Despite Your Best Efforts

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Not your best week.

You walked 10,000 steps a day, and ate salads at lunch, and stepped on the scale.
You gained 2 lbs.

You spoke your mind, and wrote your senators, and finally did something.
The other side won.

You practiced patience.  You listened, and tried to comfort.  You nurtured, even.
But your teenager is locked in their bedroom, pouting.

You went to 2 meetings.  You met with your sponsor.  You prayed.
Yet here you are, sitting at the bar, a drink in your hand.
At what point in time do you just throw in the towel?  There’s nothing more demoralizing than working really hard for something, only to be greeted by failure.  We’re conditioned to believe that our best efforts will always be rewarded, that success comes to those who earn it.  When that doesn’t happen, it’s as if the world has stopped functioning properly.  We begin to question God’s plans.

11For I know the plans I have for you,” declares the LORD, “plans to prosper you and not to harm you, plans to give you hope and a future. –Jeremiah 9:11

After all, why wouldn’t God want us to be successful?  Why wouldn’t God reward our hard work?  Why wouldn’t God’s plans match up perfectly with the responsible, healthy plans we make for ourselves? Actually…

When I think of God’s plans for us, I don’t think of God charting out our weight loss or even our alcohol consumption.  God’s plans, to me, are played out at more of a cosmic level.  Plans for our souls to flourish, plans for us to be adopted as children of God.  Plans to prosper us with long-term benefits like hope and a future that spreads into eternity.

And so, while God is always present and gently nudging us with Grace, I see the work of our daily lives as our work.  God provides a space for that to happen, called free will.

That means, some days our best efforts will yield us a bounty, and somedays we’ll fall flat on our face.  This is more of a gift than we realize, because the uncertain nature of our lives is what helps us grow.  Think on this:  We cannot always count on life to be fair.  Instead, God offers a lifeline– a future, with hope.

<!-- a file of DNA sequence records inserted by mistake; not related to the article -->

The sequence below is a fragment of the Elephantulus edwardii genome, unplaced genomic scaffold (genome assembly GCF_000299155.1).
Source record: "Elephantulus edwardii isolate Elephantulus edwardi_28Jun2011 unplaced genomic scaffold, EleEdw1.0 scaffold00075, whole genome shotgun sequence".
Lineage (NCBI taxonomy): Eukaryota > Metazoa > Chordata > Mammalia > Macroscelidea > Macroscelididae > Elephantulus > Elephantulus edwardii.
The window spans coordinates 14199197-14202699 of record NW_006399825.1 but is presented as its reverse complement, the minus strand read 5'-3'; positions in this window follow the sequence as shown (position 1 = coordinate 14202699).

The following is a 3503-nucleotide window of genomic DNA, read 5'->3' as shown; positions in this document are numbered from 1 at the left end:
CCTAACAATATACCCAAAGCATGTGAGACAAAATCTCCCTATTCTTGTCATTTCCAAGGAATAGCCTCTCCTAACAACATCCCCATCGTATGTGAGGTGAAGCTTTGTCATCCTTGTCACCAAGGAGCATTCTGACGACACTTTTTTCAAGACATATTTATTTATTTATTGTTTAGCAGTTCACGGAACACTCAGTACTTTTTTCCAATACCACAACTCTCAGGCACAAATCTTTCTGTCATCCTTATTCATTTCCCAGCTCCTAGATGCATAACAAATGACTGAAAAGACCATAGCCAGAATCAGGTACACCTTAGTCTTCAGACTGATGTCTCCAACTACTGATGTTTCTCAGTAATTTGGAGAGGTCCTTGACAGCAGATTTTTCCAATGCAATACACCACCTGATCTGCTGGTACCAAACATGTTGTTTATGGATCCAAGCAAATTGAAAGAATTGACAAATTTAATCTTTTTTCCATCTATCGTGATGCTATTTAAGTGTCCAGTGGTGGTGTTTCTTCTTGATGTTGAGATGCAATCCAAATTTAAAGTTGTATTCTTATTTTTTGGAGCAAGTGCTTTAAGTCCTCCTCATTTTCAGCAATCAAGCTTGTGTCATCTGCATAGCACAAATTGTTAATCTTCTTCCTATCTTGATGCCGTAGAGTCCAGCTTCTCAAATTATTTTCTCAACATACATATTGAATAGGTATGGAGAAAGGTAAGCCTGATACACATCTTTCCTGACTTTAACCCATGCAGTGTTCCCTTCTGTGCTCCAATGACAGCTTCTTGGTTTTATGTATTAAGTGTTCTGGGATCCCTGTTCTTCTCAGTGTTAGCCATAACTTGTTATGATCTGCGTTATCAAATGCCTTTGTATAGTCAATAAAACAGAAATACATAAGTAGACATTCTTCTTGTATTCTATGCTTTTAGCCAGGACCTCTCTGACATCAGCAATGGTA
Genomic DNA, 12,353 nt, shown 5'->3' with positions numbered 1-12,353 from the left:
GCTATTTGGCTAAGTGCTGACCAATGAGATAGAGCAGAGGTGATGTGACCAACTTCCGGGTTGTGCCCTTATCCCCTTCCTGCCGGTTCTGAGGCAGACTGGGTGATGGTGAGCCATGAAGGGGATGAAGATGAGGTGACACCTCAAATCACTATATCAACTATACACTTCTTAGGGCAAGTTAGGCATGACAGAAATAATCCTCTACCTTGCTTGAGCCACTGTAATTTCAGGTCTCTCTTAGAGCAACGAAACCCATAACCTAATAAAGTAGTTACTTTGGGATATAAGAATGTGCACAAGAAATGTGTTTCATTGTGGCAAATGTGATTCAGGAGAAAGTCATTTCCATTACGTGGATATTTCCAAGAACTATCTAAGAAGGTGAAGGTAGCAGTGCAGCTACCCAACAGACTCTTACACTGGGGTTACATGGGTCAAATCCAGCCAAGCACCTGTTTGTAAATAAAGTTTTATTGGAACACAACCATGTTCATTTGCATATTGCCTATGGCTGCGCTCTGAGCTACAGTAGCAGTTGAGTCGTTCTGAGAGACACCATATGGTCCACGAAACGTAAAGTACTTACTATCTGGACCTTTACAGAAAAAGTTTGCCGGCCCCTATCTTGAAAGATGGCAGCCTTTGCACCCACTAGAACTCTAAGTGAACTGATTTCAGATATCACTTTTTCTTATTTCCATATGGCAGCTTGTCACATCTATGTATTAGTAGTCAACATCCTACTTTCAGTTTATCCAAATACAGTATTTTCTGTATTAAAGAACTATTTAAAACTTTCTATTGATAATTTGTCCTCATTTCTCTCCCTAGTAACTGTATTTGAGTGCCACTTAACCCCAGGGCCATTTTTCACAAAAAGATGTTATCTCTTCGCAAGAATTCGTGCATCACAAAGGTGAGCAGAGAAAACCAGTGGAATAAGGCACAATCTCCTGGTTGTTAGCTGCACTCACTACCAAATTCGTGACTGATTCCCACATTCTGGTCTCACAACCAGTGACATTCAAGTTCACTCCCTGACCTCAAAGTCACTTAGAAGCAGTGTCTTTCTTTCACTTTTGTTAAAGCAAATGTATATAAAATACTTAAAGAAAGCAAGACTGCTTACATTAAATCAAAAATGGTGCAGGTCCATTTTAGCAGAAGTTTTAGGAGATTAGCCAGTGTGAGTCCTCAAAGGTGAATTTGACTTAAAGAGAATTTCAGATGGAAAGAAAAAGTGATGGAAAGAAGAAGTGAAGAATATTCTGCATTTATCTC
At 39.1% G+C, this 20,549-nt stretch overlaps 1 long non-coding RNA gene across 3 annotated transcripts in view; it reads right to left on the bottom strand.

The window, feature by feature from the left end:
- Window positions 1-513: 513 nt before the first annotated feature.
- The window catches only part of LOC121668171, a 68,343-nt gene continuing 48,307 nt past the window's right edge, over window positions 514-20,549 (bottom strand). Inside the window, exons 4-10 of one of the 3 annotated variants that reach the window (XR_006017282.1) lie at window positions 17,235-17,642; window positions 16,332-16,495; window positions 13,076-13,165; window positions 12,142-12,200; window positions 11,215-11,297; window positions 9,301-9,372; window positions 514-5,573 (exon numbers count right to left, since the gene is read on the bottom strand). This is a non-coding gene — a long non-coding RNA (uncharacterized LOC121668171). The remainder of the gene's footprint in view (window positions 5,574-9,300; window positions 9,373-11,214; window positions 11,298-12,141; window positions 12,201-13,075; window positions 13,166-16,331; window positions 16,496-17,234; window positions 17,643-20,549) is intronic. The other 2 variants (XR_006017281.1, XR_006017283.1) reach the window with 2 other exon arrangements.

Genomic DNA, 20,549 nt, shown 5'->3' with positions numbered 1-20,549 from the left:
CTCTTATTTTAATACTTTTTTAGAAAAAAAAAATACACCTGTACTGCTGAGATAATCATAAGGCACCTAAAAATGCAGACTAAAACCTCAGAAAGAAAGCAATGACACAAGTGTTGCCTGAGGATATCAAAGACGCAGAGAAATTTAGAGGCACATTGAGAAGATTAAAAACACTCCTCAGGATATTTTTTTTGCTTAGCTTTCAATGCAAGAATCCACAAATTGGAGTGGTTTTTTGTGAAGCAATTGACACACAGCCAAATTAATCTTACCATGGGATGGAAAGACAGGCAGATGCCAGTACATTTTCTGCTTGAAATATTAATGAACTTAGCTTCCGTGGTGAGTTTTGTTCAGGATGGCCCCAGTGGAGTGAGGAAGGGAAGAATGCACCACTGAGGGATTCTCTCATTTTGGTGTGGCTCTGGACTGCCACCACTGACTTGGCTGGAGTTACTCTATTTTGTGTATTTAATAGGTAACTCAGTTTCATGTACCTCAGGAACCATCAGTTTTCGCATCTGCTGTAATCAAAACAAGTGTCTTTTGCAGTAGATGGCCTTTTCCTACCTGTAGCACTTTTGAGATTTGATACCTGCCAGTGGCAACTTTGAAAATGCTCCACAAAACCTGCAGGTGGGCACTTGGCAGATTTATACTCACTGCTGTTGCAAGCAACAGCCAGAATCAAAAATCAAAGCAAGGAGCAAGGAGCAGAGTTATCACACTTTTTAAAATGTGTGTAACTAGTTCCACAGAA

A tomorrow that allows today to be what it will be.

Have a great week,

Mitch

 

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BAREFOOT!  A collection of 130+ devotions from Rev. Mitch Todd, complete with study questions.  Perfect for individual reflection or group discussion.  Get yours on Amazon!

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Petrichor

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We are given no signs from God;
no prophets are left,
and none of us knows how long this will be.  –Psalm 74:9

How long has it been since your last experience of Petrichor?

Petrichor is, essentially, the smell of rain.  It’s a combination of bacteria being released from dry ground, and the smell of ozone, and the oil from certain dry plants.(Wikipedia)

It’s a wonderful, fresh scent.  The scent of new beginnings.  Starting over.  Purity.

The scent of God-presence.

I love that scent, and I’m happy to say that we’ve had so much water this spring, here in South Central Kansas, that I’ve smelled Petrichor on a number of occasions.

But I’ve had my dry spells.  Long, spiritually barren spans when hope wasn’t to be found, and emptiness was punctuated by parched coughing spells. I’ve had moistureless nights when it seemed everyone around me was lost, too.   No signs.  No prophets.  No scents.

I’ve tried seeding clouds with my tears, to no avail.  I’ve tried dancing and chanting and praying, and still the dry spell continued.  And then…

Petrichor.  Named after combining the Greek words for “rock”, and the “fluid” that runs through the veins of the Gods. (Wikipedia)  It reminds me of God in the dessert, saying…

I will stand there before you by the rock at Horeb. Strike the rock, and water will come out of it for the people to drink.”  –Exodus 17:6a

None of the Israelites mention any fragrance that accompanied that miracle.  Perhaps they were too thirsty to pay attention. I wonder, did the water God sent smell like Petrichor?  I like to think so.  I think God sends Petrichor in remarkable and commonplace settings, in great floods and bare sprinkles.

And sometimes, yes, God even sends the agonizing dry spell. Why? Is it to test us and torture us with dust and heat?  Or is this all part of the natural rhythms of God’s created systems?  Water follows dust, wet follows dry.  I tend to think of Petrichor as no more possible to predict than any of God’s other rhythms.

We’re moving into the dry months, I know.  I will try to find God in the wilderness, in the dust.  But somedays, as an act of hope, I plan to raise my head towards the sky, and sniff, and declare the thrill of my createdness:

Hallelujah, it smells like rain.

 

Have a great week,

Mitch

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BAREFOOT!  A collection of my favorite devotions from over the years, complete with study questions.  Perfect for individual reflection or group discussion.  Get yours on Amazon!

barefoot.: devotions & discussions by Rev. Mitch Todd Paperback